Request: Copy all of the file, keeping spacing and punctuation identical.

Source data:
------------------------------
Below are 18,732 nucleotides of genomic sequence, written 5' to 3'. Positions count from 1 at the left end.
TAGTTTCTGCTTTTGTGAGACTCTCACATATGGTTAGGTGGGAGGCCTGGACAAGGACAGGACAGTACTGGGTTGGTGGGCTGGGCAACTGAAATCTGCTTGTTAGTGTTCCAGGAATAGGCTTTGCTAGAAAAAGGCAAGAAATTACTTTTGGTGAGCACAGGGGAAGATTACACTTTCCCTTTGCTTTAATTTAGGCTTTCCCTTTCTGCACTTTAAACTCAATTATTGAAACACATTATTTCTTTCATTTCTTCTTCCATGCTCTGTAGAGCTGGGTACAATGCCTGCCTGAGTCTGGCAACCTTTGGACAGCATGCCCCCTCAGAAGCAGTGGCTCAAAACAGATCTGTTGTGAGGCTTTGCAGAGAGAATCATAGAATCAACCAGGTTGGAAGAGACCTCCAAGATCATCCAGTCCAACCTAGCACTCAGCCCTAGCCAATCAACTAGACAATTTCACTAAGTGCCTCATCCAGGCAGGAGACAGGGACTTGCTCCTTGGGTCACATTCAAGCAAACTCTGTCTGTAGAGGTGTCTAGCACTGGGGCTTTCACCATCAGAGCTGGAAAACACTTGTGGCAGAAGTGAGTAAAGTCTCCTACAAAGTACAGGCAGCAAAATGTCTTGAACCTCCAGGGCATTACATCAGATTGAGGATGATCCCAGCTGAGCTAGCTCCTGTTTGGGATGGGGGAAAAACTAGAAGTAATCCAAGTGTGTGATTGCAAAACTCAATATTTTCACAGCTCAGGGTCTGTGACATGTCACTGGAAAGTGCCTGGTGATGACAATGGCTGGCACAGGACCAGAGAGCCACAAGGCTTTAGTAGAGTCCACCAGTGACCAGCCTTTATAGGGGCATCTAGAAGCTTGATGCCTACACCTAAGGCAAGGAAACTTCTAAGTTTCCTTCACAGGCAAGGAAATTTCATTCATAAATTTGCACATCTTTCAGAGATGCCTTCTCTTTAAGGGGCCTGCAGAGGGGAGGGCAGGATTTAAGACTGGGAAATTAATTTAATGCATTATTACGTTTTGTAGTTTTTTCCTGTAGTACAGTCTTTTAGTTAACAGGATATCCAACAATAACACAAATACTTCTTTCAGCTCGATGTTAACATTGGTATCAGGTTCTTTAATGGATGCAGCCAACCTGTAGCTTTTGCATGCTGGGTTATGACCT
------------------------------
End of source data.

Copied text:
Below are 18,732 nucleotides of genomic sequence, written 5' to 3'. Positions count from 1 at the left end.
TAGTTTCTGCTTTTGTGAGACTCTCACATATGGTTAGGTGGGAGGCCTGGACAAGGACAGGACAGTACTGGGTTGGTGGGCTGGGCAACTGAAATCTGCTTGTTAGTGTTCCAGGAATAGGCTTTGCTAGAAAAAGGCAAGAAATTACTTTTGGTGAGCACAGGGGAAGATTACACTTTCCCTTTGCTTTAATTTAGGCTTTCCCTTTCTGCACTTTAAACTCAATTATTGAAACACATTATTTCTTTCATTTCTTCTTCCATGCTCTGTAGAGCTGGGTACAATGCCTGCCTGAGTCTGGCAACCTTTGGACAGCATGCCCCCTCAGAAGCAGTGGCTCAAAACAGATCTGTTGTGAGGCTTTGCAGAGAGAATCATAGAATCAACCAGGTTGGAAGAGACCTCCAAGATCATCCAGTCCAACCTAGCACTCAGCCCTAGCCAATCAACTAGACAATTTCACTAAGTGCCTCATCCAGGCAGGAGACAGGGACTTGCTCCTTGGGTCACATTCAAGCAAACTCTGTCTGTAGAGGTGTCTAGCACTGGGGCTTTCACCATCAGAGCTGGAAAACACTTGTGGCAGAAGTGAGTAAAGTCTCCTACAAAGTACAGGCAGCAAAATGTCTTGAACCTCCAGGGCATTACATCAGATTGAGGATGATCCCAGCTGAGCTAGCTCCTGTTTGGGATGGGGGAAAAACTAGAAGTAATCCAAGTGTGTGATTGCAAAACTCAATATTTTCACAGCTCAGGGTCTGTGACATGTCACTGGAAAGTGCCTGGTGATGACAATGGCTGGCACAGGACCAGAGAGCCACAAGGCTTTAGTAGAGTCCACCAGTGACCAGCCTTTATAGGGGCATCTAGAAGCTTGATGCCTACACCTAAGGCAAGGAAACTTCTAAGTTTCCTTCACAGGCAAGGAAATTTCATTCATAAATTTGCACATCTTTCAGAGATGCCTTCTCTTTAAGGGGCCTGCAGAGGGGAGGGCAGGATTTAAGACTGGGAAATTAATTTAATGCATTATTACGTTTTGTAGTTTTTTCCTGTAGTACAGTCTTTTAGTTAACAGGATATCCAACAATAACACAAATACTTCTTTCAGCTCGATGTTAACATTGGTATCAGGTTCTTTAATGGATGCAGCCAACCTGTAGCTTTTGCATGCTGGGTTATGACCT